Yo-Yo was at one time, the voice of many. Before Kam, before Mack 10, it was Yo-Yo that Ice Cube endorsed. She was a star in his first movie, and he was all over her classic debut, Make Way for the Motherlode. This album was a touchstone for many women, who were witnessing the first successful California female rapper in LA since J.J. Fad, Dre’s protégés in the Reagan era. Then, Yo-Yo’s I.B.W. Crew (Intelligent Black Women) supplied listeners with uplifting jewels such as “Sisterland” with just enough gangsterism to fit in alongside the CMW’s and the NWA’s in the mix.
Yo-Yo recounts her good intentions. “It wasn’t the fame I wanted. It was the money. It was sayin’ something. It was being the voice of women,” she says. “We need somebody to represent that independent, strong Black women.” But as other female rappers started peeling off clothes, the labels started peeling off female rappers. In the wake of poorly received albums in the mid-90’s, Yo-Yo hung up her mic, and called it quits.
There was a time when comebacks came easier. Twenty years ago, Tina Turner proved that when she stumbled into a hit, “What’s Love Got to Do With It?” and launched spin-off success that damn near kicked Mad Max’s ass. Equally, recall football star Doug Flutie. The former Wheatie’s cereal-box quarterback returned to the NFL after an eight-year hiatus to lead the Buffalo Bills to the seemingly unreachable play-offs. In sports, in entertainment, everywhere there is the comeback. In the immortal words of MC Shan, “You love to hear the story, again and again.”
But what about Hip-Hop? This culture which began in the parks of the South Bronx has literally become Times Square. The artists, the lyrics, the images, are electric. The pace is faster than any car in Mannie Fresh’s garage. Back in the day, Hip-Hop had more options.
But fifteen years ago, things were different. Less than fifteen miles apart in New York, The Jungle Brothers and Grand Daddy I.U. recall those days.
For the JBeez, style was largely based upon peace and unity. The album was Done by the Forces of Nature, a break-beat and Funk sample canvas of enriching messages and pro-Black wisdom made for a hit record that still leaks onto dance-floors and mixtapes today.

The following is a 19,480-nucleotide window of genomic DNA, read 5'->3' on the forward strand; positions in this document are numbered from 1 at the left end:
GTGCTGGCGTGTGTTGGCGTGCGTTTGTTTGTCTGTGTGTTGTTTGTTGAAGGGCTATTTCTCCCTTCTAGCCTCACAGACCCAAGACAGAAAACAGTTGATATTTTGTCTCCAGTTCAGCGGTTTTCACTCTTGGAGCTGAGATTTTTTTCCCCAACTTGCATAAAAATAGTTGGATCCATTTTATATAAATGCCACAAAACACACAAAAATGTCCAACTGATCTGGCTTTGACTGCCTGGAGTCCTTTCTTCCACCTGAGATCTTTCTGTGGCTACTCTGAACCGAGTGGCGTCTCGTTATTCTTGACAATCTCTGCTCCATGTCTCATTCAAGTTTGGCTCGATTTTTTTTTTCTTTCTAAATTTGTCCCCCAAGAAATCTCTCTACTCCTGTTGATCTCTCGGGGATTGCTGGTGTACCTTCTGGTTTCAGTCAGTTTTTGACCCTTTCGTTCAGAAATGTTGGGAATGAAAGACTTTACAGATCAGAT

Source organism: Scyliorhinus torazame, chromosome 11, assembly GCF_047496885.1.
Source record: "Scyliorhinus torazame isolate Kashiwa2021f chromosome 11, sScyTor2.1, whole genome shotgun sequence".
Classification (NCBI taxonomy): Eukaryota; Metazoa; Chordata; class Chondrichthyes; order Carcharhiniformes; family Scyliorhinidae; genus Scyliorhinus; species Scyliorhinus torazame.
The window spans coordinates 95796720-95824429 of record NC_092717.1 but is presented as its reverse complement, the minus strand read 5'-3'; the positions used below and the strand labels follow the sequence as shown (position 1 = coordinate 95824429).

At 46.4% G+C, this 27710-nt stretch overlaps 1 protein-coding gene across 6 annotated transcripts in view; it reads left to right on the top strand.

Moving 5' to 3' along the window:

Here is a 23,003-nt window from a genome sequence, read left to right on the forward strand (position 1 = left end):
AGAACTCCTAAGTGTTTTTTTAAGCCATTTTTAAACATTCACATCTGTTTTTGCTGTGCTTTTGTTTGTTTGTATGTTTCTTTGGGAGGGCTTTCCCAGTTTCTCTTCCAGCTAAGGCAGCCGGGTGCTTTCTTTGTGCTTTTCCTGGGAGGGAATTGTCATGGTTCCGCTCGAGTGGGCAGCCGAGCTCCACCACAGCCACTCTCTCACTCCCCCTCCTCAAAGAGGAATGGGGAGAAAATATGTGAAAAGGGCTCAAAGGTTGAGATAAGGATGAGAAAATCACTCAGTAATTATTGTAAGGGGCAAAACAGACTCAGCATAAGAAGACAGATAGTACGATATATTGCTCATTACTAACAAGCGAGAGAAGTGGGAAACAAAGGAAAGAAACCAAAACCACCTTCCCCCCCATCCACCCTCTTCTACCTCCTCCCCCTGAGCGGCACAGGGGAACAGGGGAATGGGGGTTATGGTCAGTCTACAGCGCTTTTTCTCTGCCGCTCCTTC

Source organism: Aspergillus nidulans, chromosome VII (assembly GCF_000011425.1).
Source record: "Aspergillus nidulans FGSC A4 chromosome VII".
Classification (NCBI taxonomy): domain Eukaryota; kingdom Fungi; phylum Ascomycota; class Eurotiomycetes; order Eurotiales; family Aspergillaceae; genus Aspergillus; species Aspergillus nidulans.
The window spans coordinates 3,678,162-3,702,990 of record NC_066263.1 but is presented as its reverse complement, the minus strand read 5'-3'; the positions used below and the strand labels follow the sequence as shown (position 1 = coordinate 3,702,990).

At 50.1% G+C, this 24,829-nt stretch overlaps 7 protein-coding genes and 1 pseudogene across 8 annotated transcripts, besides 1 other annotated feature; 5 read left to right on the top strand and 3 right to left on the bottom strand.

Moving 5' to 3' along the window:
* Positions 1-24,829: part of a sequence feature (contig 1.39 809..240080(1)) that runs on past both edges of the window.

Over in Queens, Grand Daddy I.U. was flipping a whole different script with his Smooth Assassin debut, one of the last great Cold Chillin’ artists (along with GZA). This album featured tracks like, “Nobody Move” and “Mass Destruction” that countered some of the science that The Jungle Brothers promoted. Neither was right or wrong. Like Malcolm and Marvin, Kerry and Bush, Roe and Wade, each side had a different spin on the same struggle.
By the mid-90’s, the texture of Hip-Hop started to head where it was today. Then, one wrong move, one bad album, one lousy label, and career’s crashed.
Mike of the Jungle Brothers reflects. “There was a time where we just weren’t communicating. Right after Jbeez Wit The Remedy, we had bills, and families, and record label problems. We needed to sit down, we had to separate our issues.”
Nevertheless, touring has recently kept The Jungle Brothers in the mix. But in the commercial US market, their most current albums have yet to equate the relevance and success of their first two albums.
For Grand Daddy I.U., the event was similar. He faded to a background due to label disputes. Despite his critically acclaimed Lead Pipe follow-up in ’94, the end seemed near for Cold Chillin’ Records.
“Big Daddy Kane got on that singin’ s**t, that Barry White s**t. The [label] just went. That was it right there.” And so came the dark ages. Grand Daddy I.U. remembers with bitterness the cold reality. “That mother f**kin’ money ran out! We wasn’t doing shows. We wasn’t doing s**t. They wouldn’t let me out of my deal.”
I.U. is quick to name names yet he has no regrets. He said he wouldn’t change a thing if given the change.
In Texas, The Geto Boys Scarface, Willie Dee and Bushwick Bill- were facing a similar struggle to The Jungle Brothers. Inner turmoil and personnel changes prevented the group from matching its success in the late ‘80’s and early 90’s.
With the drama deep, Bushwick Bill explains, “Each one of us was looking at doing our own projects when they put us together as The Geto Boys.” Bill and Willie explored solo options, as ‘Face filled the group with different people. Although the music was never compromised, the initial reaction to the ‘original’ lineup was unmatched. For the purist, it’s been nine long years without a Geto Boys album, but the group has another opus slated for release on Rap-A-Lot Records. Still through the years, their music might’ve been there, but the group’s heart wasn’t.
The genuine love seems to leave when hip-hop heads turn their eyes away from artists, but that’s often when they become busier. Who realized that Kwame was making beats for G-Unit, or that Daddy-O of Stetasonic was still bringing out artists like Eamon? Nobody cared to look over and see Tone Loc’s move into cartoon voices, or Flavor Flav’s sneak attack on reality TV. Big Daddy Kane tours regularly as did Run DMC prior to JMJ’s death. These things happened because the public wasn’t looking. But while one may use the term “comeback,” do realize that these artists really haven’t gone anywhere. They simply altered their hustle.